Tokyo, Japan – Japan has launched a torrent of advertising campaigns to help convince a sceptical public that releasing treated radioactive wastewater from the tsunami-wrecked Fukushima plant into the ocean is safe.
Details of the release – which could begin as early as August – are broadcast on TV and in railway stations. The Japanese government has also set up a livestream of fish living in a tank of the treated wastewater and published articles in newspapers as evidence of its plan’s safety.
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Public events and festivals are also under way. At high schools nationwide, authorities have held forums to “provide an opportunity for the younger generation, who will be responsible for the future, to learn about and think about these issues”.
Such multifaceted campaigning is an attempt to quell fears over Japan’s plan to release more than 1.3 million tonnes of treated radioactive water into the Pacific, a plan that has drawn condemnation at home and abroad.
The Japanese government maintains the process is safe.
The accumulated water – enough to fill 500 Olympic-sized swimming pools – was used to cool the fuel rods of the Fukushima plant after it was damaged by the earthquake and huge tsunami that hit northeastern Japan in March 2011. It has already been treated with a system called Advanced Liquid Processing System (ALPS), removing most radioactive nuclides.
A week ago, the United Nations’s nuclear watchdog further validated Japan’s plan, a key part of the decommissioning of the ravaged plant, by stating that it met global safety standards. After a two-year review, the International Atomic Energy Agency (IAEA) concluded that the release would have a “negligible radiological impact to people and the environment”, a conclusion echoed by scientists.
But despite such reassurance and the approximately 3 billion yen ($20m) the government has pooled for public relations projects, criticism from neighbouring countries, particularly China but also South Korea, keeps mounting, proving how difficult it will be for Japan to convince the general public of its plan’s safety.
On July 4, Beijing came out strongly against the wastewater release.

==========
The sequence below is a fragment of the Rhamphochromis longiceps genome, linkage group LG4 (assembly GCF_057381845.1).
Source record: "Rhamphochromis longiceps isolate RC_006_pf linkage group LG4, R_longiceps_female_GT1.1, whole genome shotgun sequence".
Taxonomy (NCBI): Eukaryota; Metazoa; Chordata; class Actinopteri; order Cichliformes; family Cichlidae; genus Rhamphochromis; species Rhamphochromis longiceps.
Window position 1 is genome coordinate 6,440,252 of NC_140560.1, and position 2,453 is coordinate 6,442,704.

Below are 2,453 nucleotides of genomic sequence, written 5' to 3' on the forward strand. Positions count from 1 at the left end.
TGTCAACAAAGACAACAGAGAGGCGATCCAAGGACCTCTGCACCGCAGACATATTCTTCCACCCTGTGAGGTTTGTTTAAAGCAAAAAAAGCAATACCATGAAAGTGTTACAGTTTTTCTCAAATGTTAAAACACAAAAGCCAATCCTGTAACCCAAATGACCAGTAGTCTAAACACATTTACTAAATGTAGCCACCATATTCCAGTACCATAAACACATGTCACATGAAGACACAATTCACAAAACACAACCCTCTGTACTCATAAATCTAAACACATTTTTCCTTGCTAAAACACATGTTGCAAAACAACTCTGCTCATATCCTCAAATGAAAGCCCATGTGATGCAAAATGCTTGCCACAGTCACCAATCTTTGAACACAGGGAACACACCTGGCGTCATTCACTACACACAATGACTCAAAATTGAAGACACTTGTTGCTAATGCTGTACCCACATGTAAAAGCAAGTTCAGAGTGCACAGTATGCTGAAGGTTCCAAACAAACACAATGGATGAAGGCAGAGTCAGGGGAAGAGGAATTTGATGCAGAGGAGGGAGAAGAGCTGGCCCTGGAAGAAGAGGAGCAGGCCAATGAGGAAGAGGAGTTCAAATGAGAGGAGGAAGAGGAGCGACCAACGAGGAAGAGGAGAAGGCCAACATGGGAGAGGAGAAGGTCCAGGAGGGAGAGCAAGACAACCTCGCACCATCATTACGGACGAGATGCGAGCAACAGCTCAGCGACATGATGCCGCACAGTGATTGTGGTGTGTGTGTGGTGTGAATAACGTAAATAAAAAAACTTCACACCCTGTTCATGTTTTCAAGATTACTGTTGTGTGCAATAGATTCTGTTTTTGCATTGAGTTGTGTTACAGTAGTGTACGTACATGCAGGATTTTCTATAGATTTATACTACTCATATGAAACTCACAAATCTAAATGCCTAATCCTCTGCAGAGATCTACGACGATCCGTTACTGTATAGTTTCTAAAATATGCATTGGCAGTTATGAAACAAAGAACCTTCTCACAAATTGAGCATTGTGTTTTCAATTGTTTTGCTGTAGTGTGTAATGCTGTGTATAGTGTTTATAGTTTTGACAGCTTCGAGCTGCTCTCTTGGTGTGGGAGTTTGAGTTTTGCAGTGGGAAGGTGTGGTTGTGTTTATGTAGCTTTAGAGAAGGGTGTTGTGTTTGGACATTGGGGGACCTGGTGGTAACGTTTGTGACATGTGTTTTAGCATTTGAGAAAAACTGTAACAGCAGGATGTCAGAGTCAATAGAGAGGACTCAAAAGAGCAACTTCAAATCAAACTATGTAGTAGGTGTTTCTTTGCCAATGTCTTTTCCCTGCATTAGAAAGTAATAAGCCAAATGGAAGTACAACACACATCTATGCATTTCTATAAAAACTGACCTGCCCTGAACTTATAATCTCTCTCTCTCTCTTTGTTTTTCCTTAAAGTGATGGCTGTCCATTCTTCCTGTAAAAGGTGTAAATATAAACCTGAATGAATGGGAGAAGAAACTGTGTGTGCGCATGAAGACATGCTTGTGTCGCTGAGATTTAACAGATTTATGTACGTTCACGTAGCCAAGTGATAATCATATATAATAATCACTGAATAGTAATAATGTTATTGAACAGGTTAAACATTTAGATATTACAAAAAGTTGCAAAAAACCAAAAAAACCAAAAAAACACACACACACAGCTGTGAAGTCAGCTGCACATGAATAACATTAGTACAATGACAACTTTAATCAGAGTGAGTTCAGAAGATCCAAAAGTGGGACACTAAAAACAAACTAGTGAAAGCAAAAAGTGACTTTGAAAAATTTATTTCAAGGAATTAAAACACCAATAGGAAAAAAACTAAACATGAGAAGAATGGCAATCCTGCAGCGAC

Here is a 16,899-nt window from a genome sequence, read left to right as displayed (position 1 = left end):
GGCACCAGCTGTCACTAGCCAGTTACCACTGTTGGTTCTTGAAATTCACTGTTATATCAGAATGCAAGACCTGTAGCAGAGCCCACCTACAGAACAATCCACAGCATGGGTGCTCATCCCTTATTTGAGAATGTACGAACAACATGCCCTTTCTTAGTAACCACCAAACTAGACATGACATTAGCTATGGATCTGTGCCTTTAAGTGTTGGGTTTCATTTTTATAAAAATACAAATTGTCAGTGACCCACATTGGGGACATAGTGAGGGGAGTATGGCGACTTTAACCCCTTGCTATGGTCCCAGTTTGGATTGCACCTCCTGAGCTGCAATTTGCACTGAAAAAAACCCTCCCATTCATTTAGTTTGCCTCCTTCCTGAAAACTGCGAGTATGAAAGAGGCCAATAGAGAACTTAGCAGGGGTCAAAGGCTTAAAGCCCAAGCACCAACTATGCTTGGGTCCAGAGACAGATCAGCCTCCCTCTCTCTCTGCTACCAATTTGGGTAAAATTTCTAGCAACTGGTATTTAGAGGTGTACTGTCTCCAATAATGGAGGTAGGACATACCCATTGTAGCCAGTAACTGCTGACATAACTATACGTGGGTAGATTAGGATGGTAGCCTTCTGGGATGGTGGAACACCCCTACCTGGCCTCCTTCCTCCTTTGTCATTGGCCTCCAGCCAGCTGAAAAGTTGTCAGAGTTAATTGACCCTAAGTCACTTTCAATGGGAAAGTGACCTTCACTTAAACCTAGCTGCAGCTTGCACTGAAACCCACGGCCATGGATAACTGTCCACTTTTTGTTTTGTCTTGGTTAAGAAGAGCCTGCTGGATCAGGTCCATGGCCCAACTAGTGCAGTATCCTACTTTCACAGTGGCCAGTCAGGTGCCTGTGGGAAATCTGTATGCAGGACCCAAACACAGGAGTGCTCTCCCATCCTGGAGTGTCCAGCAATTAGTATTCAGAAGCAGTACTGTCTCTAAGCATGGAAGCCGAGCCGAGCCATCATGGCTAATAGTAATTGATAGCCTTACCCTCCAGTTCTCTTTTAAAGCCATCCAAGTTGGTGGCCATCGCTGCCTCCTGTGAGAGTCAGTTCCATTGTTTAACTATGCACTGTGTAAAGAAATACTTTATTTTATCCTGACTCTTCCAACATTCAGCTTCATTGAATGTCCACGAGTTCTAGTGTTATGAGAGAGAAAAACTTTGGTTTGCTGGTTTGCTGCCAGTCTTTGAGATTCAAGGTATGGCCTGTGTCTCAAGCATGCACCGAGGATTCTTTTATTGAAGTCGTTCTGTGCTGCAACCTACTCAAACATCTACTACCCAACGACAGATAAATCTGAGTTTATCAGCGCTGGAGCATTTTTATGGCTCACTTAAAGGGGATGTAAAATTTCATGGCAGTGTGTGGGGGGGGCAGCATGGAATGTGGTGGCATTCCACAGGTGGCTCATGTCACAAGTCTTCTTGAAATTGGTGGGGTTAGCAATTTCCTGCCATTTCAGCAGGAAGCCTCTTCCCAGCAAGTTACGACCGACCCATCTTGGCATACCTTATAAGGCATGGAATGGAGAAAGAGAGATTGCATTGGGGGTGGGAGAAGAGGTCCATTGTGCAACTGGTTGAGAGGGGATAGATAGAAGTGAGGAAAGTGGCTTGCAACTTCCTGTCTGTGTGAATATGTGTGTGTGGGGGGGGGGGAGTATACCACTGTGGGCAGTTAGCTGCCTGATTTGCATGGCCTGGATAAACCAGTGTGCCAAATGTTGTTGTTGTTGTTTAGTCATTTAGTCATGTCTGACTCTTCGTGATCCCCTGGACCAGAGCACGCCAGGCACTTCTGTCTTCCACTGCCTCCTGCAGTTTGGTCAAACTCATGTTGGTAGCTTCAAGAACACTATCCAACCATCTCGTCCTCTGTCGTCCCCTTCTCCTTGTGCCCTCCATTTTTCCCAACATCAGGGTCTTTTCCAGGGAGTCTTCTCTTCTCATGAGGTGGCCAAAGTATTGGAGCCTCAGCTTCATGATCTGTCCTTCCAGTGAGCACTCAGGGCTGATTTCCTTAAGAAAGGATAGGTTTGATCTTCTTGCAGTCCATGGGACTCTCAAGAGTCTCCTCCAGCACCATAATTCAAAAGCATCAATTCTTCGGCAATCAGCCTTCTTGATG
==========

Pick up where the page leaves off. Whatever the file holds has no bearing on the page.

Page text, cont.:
“Simply for saving cost, Japan has insisted on discharging the nuclear-contaminated water into the sea in disregard of the concerns and opposition from the international community and taken the Pacific Ocean as the ‘sewer’,” a spokesperson for China’s foreign ministry said.
The South Korean government, on the other hand, said on Friday that it respected the IAEA’s conclusions after conducting its own assessment of Japan’s discharge plan. But the backlash is mounting among consumers, who have been panic-buying sea salt, which they fear could be contaminated by the release, contributing to a 27 percent rise in the price of salt in June compared with two months ago.
At home, the Japanese government has met fishermen, some of the most vocal critics of the planned discharge. Many fishing unions fear reputational damage, which they experienced after the 2011 disaster when several countries banned some products they sold.
To reduce the risk of such damage, the government has set up funds to financially support the fishing industry. It has also held several food tourism events and enlisted influencers to promote how safe the food in Fukushima will be, even after the release.
But the tactics employed by the Japanese government feel like “propaganda”, Shohei Makiuchi, a freelance journalist who has covered the Fukushima wastewater release extensively, told Al Jazeera.
“Instead of allowing an open discussion about what Japan should do with the treated radioactive wastewater, the government is merely telling the public, one-sidedly, that the plan is safe,” he said.